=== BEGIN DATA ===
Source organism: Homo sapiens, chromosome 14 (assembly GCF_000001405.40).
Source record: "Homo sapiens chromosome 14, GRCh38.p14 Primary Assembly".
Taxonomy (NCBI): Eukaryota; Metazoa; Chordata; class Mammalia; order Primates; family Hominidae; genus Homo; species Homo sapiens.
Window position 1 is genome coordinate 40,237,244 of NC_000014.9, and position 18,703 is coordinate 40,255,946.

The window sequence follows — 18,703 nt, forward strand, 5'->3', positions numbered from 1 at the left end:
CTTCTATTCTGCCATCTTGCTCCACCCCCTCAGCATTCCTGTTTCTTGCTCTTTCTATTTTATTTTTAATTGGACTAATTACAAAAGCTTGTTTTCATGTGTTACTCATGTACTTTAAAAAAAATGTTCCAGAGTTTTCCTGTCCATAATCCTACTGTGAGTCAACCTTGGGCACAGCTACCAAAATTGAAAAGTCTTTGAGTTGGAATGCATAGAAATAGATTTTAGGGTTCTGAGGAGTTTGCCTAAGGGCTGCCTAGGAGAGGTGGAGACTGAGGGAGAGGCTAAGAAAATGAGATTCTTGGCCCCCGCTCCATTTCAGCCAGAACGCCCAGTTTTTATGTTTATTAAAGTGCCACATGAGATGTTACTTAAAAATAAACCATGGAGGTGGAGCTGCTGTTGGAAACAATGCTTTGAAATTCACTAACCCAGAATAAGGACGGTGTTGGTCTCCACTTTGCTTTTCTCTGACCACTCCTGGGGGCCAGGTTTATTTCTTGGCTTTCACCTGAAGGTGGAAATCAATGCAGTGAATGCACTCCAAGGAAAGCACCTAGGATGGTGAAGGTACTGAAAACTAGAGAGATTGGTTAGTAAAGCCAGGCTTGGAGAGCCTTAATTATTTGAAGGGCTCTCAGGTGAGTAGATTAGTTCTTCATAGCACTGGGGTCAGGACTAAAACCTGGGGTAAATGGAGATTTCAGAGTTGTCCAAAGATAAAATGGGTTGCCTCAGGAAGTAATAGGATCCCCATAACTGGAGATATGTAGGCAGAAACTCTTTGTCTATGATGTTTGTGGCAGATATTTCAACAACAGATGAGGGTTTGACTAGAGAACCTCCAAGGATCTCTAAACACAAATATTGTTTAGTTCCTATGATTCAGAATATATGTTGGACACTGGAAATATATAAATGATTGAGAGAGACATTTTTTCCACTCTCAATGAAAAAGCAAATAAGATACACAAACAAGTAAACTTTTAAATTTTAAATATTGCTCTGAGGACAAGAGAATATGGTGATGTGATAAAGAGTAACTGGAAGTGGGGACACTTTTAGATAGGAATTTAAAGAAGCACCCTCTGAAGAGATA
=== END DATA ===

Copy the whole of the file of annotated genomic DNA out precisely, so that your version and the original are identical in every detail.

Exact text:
Source organism: Homo sapiens, chromosome 14 (assembly GCF_000001405.40).
Source record: "Homo sapiens chromosome 14, GRCh38.p14 Primary Assembly".
Taxonomy (NCBI): Eukaryota; Metazoa; Chordata; class Mammalia; order Primates; family Hominidae; genus Homo; species Homo sapiens.
Window position 1 is genome coordinate 40,237,244 of NC_000014.9, and position 18,703 is coordinate 40,255,946.

The window sequence follows — 18,703 nt, forward strand, 5'->3', positions numbered from 1 at the left end:
CTTCTATTCTGCCATCTTGCTCCACCCCCTCAGCATTCCTGTTTCTTGCTCTTTCTATTTTATTTTTAATTGGACTAATTACAAAAGCTTGTTTTCATGTGTTACTCATGTACTTTAAAAAAAATGTTCCAGAGTTTTCCTGTCCATAATCCTACTGTGAGTCAACCTTGGGCACAGCTACCAAAATTGAAAAGTCTTTGAGTTGGAATGCATAGAAATAGATTTTAGGGTTCTGAGGAGTTTGCCTAAGGGCTGCCTAGGAGAGGTGGAGACTGAGGGAGAGGCTAAGAAAATGAGATTCTTGGCCCCCGCTCCATTTCAGCCAGAACGCCCAGTTTTTATGTTTATTAAAGTGCCACATGAGATGTTACTTAAAAATAAACCATGGAGGTGGAGCTGCTGTTGGAAACAATGCTTTGAAATTCACTAACCCAGAATAAGGACGGTGTTGGTCTCCACTTTGCTTTTCTCTGACCACTCCTGGGGGCCAGGTTTATTTCTTGGCTTTCACCTGAAGGTGGAAATCAATGCAGTGAATGCACTCCAAGGAAAGCACCTAGGATGGTGAAGGTACTGAAAACTAGAGAGATTGGTTAGTAAAGCCAGGCTTGGAGAGCCTTAATTATTTGAAGGGCTCTCAGGTGAGTAGATTAGTTCTTCATAGCACTGGGGTCAGGACTAAAACCTGGGGTAAATGGAGATTTCAGAGTTGTCCAAAGATAAAATGGGTTGCCTCAGGAAGTAATAGGATCCCCATAACTGGAGATATGTAGGCAGAAACTCTTTGTCTATGATGTTTGTGGCAGATATTTCAACAACAGATGAGGGTTTGACTAGAGAACCTCCAAGGATCTCTAAACACAAATATTGTTTAGTTCCTATGATTCAGAATATATGTTGGACACTGGAAATATATAAATGATTGAGAGAGACATTTTTTCCACTCTCAATGAAAAAGCAAATAAGATACACAAACAAGTAAACTTTTAAATTTTAAATATTGCTCTGAGGACAAGAGAATATGGTGATGTGATAAAGAGTAACTGGAAGTGGGGACACTTTTAGATAGGAATTTAAAGAAGCACCCTCTGAAGAGATA